b)Resāla-ye šowqiya, in Persian; MS Istanbul, Esad Efendi 1755/4.
c)Resāla fi al-wojud ʿalā aṣl al-ṣufiya (Laknawi, p. 130). Apparently identical with the Resāla-ye Hast o nist mentioned by Saḵāwi (V, p. 329) and printed in Tehran in 1903 (cf. Monzavi and Dānešpažuh, III/1, pp. 514 f., no. 577).
d)Ḥājji Ḵalifa states (p. 851) that Jorjāni participated in the composition of the Resāla-ye Bahāʾiya. Saḵāwi mentions (V, p. 329) a treatise of Jorjāni entitled Fi manāqeb al-ḵᵛāja Bahāʾ-al-Din al-molaqqab be Naqš-band, but the Naqšbandi sources do not say anything about this (cf. Paul, pp. 5 ff.). They hint, however, at the fact that Jorjāni was approached by Bahāʾ-al-Din’s disciples for historical advice (Ṣafi-Kāšefi, p. 5 [Pers.], p. 14 [Ar.] with regard to the chronology of Jaʿfar al-Ṣādeq); he may therefore have contributed some scholarly or stylistic assistance. He does not seem to have met Bahāʾ-al-Din personally (who died already in 1389, and in Boḵārā at that; cf. H. Algar in EIr III, p. 434).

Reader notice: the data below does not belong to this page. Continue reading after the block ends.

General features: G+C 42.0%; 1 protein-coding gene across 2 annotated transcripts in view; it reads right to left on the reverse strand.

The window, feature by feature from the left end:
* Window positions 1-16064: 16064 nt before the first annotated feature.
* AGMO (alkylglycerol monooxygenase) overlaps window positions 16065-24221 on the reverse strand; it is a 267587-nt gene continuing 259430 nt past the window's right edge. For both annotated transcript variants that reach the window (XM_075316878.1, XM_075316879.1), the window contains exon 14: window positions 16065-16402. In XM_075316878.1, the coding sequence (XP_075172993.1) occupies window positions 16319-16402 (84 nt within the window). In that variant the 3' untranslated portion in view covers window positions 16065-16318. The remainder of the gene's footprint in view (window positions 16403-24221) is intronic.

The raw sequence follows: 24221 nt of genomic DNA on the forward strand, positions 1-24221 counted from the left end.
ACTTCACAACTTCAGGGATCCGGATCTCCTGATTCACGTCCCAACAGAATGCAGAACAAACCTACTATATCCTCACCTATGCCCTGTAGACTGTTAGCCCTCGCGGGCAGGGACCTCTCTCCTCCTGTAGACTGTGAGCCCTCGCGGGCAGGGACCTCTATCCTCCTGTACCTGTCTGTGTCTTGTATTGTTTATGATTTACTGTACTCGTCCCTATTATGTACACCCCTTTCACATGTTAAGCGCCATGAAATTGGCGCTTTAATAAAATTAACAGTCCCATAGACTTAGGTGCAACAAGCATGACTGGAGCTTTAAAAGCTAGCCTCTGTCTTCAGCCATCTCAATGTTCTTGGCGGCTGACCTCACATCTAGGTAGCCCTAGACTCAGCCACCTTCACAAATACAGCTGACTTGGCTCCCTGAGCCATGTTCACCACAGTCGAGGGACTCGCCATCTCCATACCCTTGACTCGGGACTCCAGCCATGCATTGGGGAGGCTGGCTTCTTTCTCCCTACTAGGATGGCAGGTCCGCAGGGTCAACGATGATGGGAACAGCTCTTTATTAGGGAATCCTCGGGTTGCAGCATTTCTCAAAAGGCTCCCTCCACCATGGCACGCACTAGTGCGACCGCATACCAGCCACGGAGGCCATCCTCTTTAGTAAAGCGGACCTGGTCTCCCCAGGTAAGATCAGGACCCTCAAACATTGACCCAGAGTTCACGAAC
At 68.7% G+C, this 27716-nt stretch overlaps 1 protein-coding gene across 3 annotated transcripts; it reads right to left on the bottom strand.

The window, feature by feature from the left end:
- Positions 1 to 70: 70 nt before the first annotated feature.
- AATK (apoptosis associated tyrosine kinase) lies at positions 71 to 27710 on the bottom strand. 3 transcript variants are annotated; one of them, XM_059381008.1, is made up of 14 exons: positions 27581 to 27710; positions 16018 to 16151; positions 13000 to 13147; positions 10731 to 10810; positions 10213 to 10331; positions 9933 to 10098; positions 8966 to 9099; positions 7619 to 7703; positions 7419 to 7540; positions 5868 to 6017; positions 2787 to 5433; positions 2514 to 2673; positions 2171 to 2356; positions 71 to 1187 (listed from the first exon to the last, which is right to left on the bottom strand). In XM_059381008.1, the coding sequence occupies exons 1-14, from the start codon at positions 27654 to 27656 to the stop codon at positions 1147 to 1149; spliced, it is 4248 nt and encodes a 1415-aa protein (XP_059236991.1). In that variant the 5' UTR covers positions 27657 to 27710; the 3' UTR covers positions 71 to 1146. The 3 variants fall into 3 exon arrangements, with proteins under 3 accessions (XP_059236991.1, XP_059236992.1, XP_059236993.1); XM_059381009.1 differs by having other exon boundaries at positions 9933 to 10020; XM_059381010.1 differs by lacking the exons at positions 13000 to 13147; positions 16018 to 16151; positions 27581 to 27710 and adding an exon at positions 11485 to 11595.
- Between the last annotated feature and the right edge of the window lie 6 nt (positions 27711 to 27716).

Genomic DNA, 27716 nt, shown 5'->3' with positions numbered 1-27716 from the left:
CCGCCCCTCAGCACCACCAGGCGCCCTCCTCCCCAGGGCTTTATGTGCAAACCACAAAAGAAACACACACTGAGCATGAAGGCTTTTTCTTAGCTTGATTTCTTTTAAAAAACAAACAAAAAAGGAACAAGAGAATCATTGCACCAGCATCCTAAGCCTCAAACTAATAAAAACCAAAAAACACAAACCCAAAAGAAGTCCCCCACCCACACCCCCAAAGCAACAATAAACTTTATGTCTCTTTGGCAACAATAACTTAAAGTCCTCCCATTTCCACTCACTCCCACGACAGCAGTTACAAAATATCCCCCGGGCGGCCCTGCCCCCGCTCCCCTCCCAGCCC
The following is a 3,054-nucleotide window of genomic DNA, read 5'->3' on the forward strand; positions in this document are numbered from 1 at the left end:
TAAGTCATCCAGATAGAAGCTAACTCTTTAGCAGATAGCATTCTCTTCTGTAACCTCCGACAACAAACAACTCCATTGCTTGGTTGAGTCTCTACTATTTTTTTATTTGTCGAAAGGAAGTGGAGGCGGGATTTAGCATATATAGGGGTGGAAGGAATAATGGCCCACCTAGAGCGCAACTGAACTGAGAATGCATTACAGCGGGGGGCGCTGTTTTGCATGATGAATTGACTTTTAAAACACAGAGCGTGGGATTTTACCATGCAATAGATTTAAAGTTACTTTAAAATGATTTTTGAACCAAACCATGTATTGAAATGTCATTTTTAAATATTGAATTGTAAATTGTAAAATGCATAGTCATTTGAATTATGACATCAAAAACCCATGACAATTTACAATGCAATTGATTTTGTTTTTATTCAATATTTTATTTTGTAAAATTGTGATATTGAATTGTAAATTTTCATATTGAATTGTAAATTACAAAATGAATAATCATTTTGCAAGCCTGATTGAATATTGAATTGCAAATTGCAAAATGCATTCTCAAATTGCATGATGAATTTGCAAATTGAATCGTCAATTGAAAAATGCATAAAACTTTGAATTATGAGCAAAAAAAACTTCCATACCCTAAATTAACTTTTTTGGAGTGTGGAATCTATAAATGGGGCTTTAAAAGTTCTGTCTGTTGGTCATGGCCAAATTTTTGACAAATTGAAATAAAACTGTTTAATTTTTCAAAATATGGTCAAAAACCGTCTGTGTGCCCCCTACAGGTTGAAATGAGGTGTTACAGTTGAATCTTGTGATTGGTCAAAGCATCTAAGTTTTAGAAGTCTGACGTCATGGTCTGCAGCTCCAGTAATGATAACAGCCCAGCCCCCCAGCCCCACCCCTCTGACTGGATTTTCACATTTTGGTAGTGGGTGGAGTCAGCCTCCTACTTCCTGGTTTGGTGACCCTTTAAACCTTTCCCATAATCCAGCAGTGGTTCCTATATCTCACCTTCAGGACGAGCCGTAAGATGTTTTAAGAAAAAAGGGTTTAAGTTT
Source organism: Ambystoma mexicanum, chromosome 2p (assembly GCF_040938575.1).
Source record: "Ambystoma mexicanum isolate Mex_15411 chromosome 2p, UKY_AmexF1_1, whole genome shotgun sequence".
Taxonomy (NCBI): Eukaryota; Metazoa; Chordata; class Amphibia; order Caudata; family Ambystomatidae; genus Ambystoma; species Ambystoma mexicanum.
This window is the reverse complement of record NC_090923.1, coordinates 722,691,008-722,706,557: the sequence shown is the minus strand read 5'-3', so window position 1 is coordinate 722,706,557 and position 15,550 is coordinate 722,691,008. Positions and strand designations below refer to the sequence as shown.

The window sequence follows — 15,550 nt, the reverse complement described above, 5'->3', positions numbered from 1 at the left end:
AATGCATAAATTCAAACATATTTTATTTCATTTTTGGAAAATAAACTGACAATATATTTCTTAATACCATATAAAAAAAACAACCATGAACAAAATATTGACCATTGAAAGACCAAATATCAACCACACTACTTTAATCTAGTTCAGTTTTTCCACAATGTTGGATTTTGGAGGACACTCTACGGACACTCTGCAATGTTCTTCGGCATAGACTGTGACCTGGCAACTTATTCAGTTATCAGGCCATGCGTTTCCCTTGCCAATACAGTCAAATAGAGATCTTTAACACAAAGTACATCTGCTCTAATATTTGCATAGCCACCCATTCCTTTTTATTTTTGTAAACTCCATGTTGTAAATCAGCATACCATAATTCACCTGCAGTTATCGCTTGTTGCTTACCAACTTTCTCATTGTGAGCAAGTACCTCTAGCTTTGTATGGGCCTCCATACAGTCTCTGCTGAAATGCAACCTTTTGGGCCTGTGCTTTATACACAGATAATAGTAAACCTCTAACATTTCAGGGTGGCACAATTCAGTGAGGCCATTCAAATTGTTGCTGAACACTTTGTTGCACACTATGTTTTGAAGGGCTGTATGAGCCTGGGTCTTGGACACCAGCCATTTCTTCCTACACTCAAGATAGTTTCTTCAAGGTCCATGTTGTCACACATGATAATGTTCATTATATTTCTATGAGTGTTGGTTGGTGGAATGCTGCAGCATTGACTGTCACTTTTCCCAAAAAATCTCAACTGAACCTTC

e)Two letters addressed to ʿAlāʾ-al-Din ʿAṭṭār (Ṣafi-Kāšefi, pp. 107 and 88).]
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For Jorjāni’s role in the curriculum of Ottoman, Safavid, and Indian madrasas cf. F. Robinson, “Ottomans–Safavids–Mughals. Shared Knowledge and Connective Systems,” Journal of Islamic Studies 8, 1997, pp. 151 ff.; also Sh. Ahmed and N. Filipovic, “The Sultan’s Syllabus. A Curriculum for the Ottoman Imperial Medreses,” Stud. Isl. 98-99, 2004, pp. 183-218.
(Josef van Ess)
Originally Published: June 15, 2009
Last Updated: April 17, 2012